Guest Post by Indiana Lee
As more and more drones take to the skies to survey land, map neighborhoods, assess crops and monitor traffic, they are generating enormous amounts of data. The market for unmanned aerial vehicles, commonly referred to as drones, is expected to grow from $17.2 billion in 2017 to $48.9 billion by 2023, according to a report by Research and Markets.
Demand for big data for commercial uses, technological advancements, and increased venture capital funding will continue to drive rapid growth in drone use. Agriculture, real estate, construction, and highway safety are some of the industries analyzing this data. While drones are valued for the images and video footage they collect, they are increasingly able to store other types of information, including radio signals, soil moisture, factory emissions, and geodetic data, which includes precision measurements for land surveys.
The market for drones is expected to be the hottest for use in agriculture, according to Research and Markets. Rather than traverse hundreds of thousands of acres by tractor or on foot, drones can quickly map out farmland. What areas will need more irrigation due to drought or are getting too much moisture because of poor drainage? Are there patterns of crop destruction? Are there crops that are faltering but might be saved by quick action? These and many more questions can often be more quickly and accurately answered at a lower cost by analyzing drone footage and data than by humans on the ground.
Collecting Public Health Data
Drones are also valuable in assessing public health threats. Because they are relatively low-flying, they aren’t hampered by clouds in spotting problems and collecting data. Drones are being used to aid in disaster recovery by appraising damage, searching for victims using not just video but thermal imaging to find hotspots, and looking for danger that can’t be spotted on the ground or in conditions too hazardous for humans. An example is assessing conditions after the earthquake in Japan that damaged the Fukushima Daiichi nuclear plant.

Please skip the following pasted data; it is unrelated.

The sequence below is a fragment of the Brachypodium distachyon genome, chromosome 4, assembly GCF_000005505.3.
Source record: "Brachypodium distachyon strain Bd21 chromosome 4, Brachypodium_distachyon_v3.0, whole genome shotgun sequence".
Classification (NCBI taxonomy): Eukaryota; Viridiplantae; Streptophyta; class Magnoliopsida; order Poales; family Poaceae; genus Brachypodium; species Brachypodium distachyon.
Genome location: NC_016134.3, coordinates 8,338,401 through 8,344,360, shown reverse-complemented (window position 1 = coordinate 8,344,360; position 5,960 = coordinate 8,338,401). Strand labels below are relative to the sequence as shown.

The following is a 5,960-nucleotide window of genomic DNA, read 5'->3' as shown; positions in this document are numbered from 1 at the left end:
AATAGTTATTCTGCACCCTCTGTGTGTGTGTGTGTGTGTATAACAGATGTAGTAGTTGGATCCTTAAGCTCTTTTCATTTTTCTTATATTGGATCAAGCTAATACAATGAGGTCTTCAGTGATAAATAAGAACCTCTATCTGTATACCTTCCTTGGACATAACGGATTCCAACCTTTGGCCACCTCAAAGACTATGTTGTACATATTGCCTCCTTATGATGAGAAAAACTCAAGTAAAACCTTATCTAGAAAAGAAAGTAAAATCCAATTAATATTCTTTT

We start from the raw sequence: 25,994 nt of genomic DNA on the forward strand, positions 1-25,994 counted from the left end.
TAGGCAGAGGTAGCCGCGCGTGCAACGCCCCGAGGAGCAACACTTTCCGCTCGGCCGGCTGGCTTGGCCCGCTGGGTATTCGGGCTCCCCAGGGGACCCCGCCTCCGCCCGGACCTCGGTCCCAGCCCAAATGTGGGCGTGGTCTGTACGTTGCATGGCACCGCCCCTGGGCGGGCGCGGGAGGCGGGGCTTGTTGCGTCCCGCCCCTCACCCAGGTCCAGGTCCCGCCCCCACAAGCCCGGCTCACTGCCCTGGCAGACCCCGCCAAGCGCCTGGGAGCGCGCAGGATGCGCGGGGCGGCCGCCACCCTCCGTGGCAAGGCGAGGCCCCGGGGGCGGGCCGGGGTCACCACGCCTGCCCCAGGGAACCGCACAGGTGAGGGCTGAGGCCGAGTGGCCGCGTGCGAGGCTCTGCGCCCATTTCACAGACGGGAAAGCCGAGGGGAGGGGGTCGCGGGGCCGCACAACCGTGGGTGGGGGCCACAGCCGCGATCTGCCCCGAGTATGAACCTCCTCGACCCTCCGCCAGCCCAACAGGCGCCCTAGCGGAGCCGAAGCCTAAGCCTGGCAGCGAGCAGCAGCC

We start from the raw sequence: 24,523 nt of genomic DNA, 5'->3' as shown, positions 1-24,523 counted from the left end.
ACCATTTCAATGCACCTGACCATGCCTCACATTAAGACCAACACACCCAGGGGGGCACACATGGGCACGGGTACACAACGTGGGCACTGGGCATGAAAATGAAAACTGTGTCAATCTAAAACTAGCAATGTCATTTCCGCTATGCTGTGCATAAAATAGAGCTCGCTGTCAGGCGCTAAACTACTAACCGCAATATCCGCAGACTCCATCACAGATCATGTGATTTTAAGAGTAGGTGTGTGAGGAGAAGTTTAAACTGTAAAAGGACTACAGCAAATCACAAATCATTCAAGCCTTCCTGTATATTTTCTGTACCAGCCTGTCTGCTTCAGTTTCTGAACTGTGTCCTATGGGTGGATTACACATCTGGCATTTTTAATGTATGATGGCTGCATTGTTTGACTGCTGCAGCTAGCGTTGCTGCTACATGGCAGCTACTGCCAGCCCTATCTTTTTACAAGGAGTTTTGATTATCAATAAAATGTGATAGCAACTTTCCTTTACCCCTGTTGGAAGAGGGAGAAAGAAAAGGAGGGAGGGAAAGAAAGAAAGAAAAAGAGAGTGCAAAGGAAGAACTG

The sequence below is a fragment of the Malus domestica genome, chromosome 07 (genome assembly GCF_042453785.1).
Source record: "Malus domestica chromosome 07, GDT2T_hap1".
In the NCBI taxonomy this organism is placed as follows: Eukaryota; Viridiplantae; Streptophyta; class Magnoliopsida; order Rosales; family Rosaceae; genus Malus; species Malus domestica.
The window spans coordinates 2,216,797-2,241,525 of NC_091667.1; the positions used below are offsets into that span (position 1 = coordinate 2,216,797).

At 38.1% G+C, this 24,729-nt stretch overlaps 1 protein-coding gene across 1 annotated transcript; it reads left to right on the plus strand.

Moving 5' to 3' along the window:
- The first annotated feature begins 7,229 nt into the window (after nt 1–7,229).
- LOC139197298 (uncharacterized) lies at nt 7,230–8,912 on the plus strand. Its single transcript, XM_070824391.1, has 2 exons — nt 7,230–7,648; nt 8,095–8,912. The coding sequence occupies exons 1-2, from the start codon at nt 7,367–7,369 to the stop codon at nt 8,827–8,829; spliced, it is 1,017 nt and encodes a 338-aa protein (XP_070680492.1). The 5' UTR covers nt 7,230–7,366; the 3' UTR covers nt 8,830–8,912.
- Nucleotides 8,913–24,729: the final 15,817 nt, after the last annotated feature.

Drones can be used to fight wildfires, not just by dropping flame retardants but also by mapping out the extent of fires and likely areas they may jump to next. Aggregating drone information from car crashes can help computers determine predictions of the most dangerous areas and set in place measures to make them safer. Drones can also collect forensic evidence during traffic accidents and map out what happened, allowing authorities to be on the ground for a shorter period and roads to be reopened more quickly.
Construction and Real Estate
From mapping construction sites to individual properties, drones can also collect useful data for both construction forepersons and real estate agents. Drones can measure if building foundations are laid properly and to code as well as numerous other facets of construction. This data can be downloaded into the building management software used to oversee the entire construction project.
Mapping a home’s acreage, tree cover, outdoor features and footprint can easily be done by air. Drones can also provide aerial images for a realtor to use to help market a house. Big data comes into play when a real estate agency has dozens of listings. Using data derived from the drone, a real estate agent can quickly comb through information to select properties that best match a client’s requirements. In fact, a study shows that high-volume agents use drone photos to sell a house 3.5 times more often than ones who sell relatively few houses.
The study of 300 real estate listings valued at over $500,000 each found that drones were used most frequently (53% of the time) when the property was on two acres or more, giving buyers a chance to easily view the property in its entirety. House listings on under one acre used drone footage about 30% of the time. The study also found that the pricier the house, the more likely drone footage is used to market it.
A Growing Field
The reams of data being generated by drones aren’t helpful to anyone, though, unless there are humans who understand how to analyze it. The field of big data analytics is growing fast and is one of the highest-paying IT careers. Big data engineers implement systems to help their employers interpret data. Those in the field need expertise in coding and computer systems and have advanced math skills.
Between 2017 and 2020, big data analytics jobs were expected to grow to more than 2.7 million. Many of these jobs require advanced degrees. The Bureau of Labor Statistics forecasts computer and information technology jobs will grow 12 percent from 2018 to 2028, much faster than the average for all occupations, adding about 546,200 new jobs. One of the highest needs will be for workers with expertise in big data, according to the bureau.
Salaries for big data careers are increasing just as quickly. The 2020 Robert Half Salary Guide for technology jobs shows salaries in the bottom 25th percentile at $122,000 rising to $222,000 for those in the 95th percentile. The 2017 study reported a top salary of $196,000. The high salaries commanded by those in the field are driven in part by the new bounty of information collected by drones. Their commercial use in many fields, from agriculture to construction, is expected to continue to grow as drone technology becomes even more sophisticated in the capturing of data.
*Cover Image source: Pixabay